Programs for growth

With all of these factors impacting manufacturing, there is no quick solution. Growth must start from within—machining companies need to bring in apprentices to transition that knowledge before it’s too late. The push behind STEM education is moving things in the right direction, but we need to accelerate the process. By implementing apprenticeships and reinvigorating technical training opportunities for the emerging workforce, we can begin to turn the tide.

Hi-Tech Engineering, a woman-owned precision manufacturing shop in Camarillo, California, has felt the impact of the skills gap firsthand, and they decided to do something about it. They partnered with the Workforce Development Board of Ventura County, a government agency, and The Workforce Education Coalition, a nonprofit organization, to help eliminate the skills gap in Ventura County. One of their employees, Cindy Guenette, represents the company on the board and also serves on the manufacturing committee. The committee works with local educators to define and develop solutions to the skills gap.

Some of these solutions include:

• Vocational training though apprenticeships, allowing young adults to learn and earn on the way to becoming a professional in a trade, art, or business. For employers, this is a valuable way to teach the practical application of skills by mentoring and guiding young people who have committed to a career path. Apprentices are paid, and their wages increase as their skills increase.

• On-the-job training programs funded by the federal Workforce Innovation and Opportunity Act. In exchange for hiring and training screened applicants, the Workforce Innovation and Opportunity Act reimburses up to 50 percent of a trainee’s gross wages throughout the training period. It’s an “earn as you learn” program that’s planned, organized, and conducted by the business.

• The Workforce Education Coalition connects students and teachers to the business community to help build a regional skilled workforce. Students and teachers “walk the plant floor” with business leaders to see what job opportunities await the next generation and what skills are required to succeed.

Programs like these provide the next generation of workers with the exposure and training they need to succeed in the future, and tooling and manufacturing associations are sponsoring similar initiatives nationwide. The more opportunities young people have to learn from current tooling masters, the brighter the future gets.

Manor Tool in Schiller Park, Illinois, has taken a different approach. As a member of the board of directors of mHUB, owner Tom Simeone has helped pioneer a new approach to developing the next generation of skilled manufacturing talent. The goal of mHUB is to provide access to advanced machining capabilities for young entrepreneurs, innovators, and risk-takers. mHUB’s 63,000 square-foot facility contains 10 fabrication labs, including electronics, plastic fabrication, metals, textiles, and rapid prototyping, as well as a microfactory for small production runs. By providing the right resources, mentorship, and access to manufacturing industry insiders, mHUB helps early-stage innovators go from prototype to product to sustainable business, driving a greater likelihood of success.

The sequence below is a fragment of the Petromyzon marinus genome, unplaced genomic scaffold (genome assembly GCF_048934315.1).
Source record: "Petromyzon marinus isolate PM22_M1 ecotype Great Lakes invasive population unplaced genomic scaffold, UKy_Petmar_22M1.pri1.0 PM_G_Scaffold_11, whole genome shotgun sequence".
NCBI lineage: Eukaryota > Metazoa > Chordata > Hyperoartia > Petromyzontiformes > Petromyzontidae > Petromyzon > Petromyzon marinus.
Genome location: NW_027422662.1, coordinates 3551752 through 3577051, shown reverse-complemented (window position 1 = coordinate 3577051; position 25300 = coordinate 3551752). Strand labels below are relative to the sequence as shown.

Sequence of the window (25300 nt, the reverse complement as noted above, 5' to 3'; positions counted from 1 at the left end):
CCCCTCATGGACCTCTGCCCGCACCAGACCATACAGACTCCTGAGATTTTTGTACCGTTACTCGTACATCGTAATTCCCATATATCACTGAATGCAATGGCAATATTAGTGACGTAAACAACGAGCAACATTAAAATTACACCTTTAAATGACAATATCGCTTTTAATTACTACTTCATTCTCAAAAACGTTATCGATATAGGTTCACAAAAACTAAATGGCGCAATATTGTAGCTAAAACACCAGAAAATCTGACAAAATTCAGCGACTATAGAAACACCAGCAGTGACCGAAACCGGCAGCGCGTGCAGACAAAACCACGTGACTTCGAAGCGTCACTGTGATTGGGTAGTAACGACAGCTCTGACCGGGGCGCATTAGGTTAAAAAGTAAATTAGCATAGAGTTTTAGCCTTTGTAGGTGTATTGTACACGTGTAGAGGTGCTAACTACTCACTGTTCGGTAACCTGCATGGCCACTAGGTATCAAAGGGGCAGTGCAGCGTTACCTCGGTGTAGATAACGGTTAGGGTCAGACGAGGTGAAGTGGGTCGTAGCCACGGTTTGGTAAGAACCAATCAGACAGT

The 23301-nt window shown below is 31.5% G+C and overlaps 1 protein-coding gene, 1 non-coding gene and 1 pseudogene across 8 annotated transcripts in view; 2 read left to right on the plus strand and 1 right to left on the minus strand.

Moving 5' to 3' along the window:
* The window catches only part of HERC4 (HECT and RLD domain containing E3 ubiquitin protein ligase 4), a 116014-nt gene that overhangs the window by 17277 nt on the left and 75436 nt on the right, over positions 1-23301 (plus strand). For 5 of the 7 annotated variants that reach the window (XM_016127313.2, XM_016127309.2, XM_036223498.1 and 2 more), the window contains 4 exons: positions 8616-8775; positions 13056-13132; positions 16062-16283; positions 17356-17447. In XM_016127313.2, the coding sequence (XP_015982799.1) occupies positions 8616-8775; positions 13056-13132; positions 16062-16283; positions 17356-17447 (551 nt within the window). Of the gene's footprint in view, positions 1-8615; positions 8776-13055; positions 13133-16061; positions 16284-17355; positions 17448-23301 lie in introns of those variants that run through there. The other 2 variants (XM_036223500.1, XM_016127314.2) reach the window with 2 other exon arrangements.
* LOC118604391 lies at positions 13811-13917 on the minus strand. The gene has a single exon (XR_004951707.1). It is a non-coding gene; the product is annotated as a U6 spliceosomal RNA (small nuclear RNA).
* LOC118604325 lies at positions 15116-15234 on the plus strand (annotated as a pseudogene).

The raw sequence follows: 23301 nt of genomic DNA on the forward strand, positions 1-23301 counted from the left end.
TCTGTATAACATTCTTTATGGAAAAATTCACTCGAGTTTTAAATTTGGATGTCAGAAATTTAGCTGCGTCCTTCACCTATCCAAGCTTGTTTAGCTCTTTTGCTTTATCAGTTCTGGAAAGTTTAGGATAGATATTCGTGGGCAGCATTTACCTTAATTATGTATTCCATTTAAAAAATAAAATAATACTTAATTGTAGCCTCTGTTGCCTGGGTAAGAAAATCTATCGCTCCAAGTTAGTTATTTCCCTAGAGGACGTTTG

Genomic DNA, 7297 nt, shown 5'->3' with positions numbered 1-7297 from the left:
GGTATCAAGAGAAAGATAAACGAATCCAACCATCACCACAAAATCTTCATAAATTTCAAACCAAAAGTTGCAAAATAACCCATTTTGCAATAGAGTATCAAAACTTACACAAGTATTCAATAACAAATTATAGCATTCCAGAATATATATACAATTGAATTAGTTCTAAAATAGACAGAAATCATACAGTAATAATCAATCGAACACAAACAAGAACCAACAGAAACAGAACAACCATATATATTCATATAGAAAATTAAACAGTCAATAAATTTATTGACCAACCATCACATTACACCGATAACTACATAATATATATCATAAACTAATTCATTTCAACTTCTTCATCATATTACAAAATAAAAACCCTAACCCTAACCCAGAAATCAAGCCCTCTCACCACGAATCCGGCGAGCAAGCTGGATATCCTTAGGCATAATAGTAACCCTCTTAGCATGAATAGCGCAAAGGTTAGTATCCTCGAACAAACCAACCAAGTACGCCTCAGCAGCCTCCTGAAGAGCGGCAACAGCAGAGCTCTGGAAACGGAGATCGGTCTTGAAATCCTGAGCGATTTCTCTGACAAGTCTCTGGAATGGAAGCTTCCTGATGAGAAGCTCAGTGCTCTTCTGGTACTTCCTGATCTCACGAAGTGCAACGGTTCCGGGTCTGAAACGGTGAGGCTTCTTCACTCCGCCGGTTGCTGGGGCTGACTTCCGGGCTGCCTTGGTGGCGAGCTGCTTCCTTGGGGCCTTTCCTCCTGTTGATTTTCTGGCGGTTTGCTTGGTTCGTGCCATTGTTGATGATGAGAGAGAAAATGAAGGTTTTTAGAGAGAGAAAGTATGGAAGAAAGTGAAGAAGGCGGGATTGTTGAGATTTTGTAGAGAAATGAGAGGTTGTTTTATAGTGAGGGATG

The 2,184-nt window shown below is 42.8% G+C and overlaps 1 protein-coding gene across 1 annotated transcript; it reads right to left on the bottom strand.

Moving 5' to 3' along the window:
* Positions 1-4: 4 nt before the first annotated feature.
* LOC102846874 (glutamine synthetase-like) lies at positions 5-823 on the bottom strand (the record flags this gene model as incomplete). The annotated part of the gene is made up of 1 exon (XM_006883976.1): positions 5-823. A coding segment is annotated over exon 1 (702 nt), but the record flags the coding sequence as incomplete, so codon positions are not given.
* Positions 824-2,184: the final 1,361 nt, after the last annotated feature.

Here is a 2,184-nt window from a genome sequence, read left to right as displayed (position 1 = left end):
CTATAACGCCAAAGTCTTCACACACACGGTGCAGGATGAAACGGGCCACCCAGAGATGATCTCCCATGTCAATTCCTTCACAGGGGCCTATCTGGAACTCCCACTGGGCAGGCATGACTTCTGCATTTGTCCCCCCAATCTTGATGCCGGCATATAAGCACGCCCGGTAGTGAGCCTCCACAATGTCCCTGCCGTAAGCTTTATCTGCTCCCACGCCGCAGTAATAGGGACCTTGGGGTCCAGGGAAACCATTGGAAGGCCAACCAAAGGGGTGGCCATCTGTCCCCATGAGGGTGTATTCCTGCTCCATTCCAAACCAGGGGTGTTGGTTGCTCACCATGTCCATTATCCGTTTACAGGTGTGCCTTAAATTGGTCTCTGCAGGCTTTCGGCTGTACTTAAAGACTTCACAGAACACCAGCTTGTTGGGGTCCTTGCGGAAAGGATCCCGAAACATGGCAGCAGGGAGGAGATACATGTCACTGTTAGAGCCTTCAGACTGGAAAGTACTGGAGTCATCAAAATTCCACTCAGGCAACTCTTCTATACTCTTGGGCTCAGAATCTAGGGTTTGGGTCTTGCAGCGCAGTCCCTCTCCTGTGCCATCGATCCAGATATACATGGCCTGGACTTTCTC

These two approaches are important to overcoming the skills gap in manufacturing because they address both the current state of manufacturing and the future state. Growing these strategies across the country is the solution to our dilemma.

Future of U.S. manufacturing

Believe it or not, manufacturing is becoming “cool” again. TV shows like MythBusters, How It’s Made, and BattleBots showcase the results of marrying technical skills with creative thinking. While big companies such as Amazon, Google, and Facebook are largely digital, all of their online activity needs real-world infrastructure to support it. These businesses have not been shy about discussing the billions they pour into developing the best facilities and manufacturing their own solutions to challenges. Elon Musk has become a rock star by pushing constant innovations through Tesla, SpaceX, and his Hyperloop transportation concept. This exposure has put machining and manufacturing back on the map—and the next generation has taken notice.

Industry 4.0 or the internet of things (IoT) will push this interest even further. Previously undesirable manufacturing jobs are going high-tech, as machines become interconnected and smarter, thanks to advanced automation. The days ahead will require all of the machining knowledge and innovation of the past, coupled with the technological skill of the current IT department.

Through continued development and expansion of STEM curriculum, technical training, and apprenticeships, the once powerful muscle of U.S. manufacturing will flex again with new leaders pushing the boundaries of possibility.

Discuss

About The Author

Tony Uphoff’s picture

Tony Uphoff

Tony Uphoff is a digital media, live event, and marketing services executive who has led the successful digital transformations of several businesses. He is currently president and CEO of Thomas Publishing Co. LLC, which provides solutions to connect B2B buyers with industrial suppliers. These include Thomasnet.com industry’s largest product sourcing and supplier selection platform. The company also provides marketing services, digital product data syndication solutions, and has built more than 5,000 websites for industrial manufacturers and distributors. Thomas delivers original content to help marketers and suppliers make better decisions, through Inbound Logistics, Industrial Equipment News (IEN), and Thomas Industry News.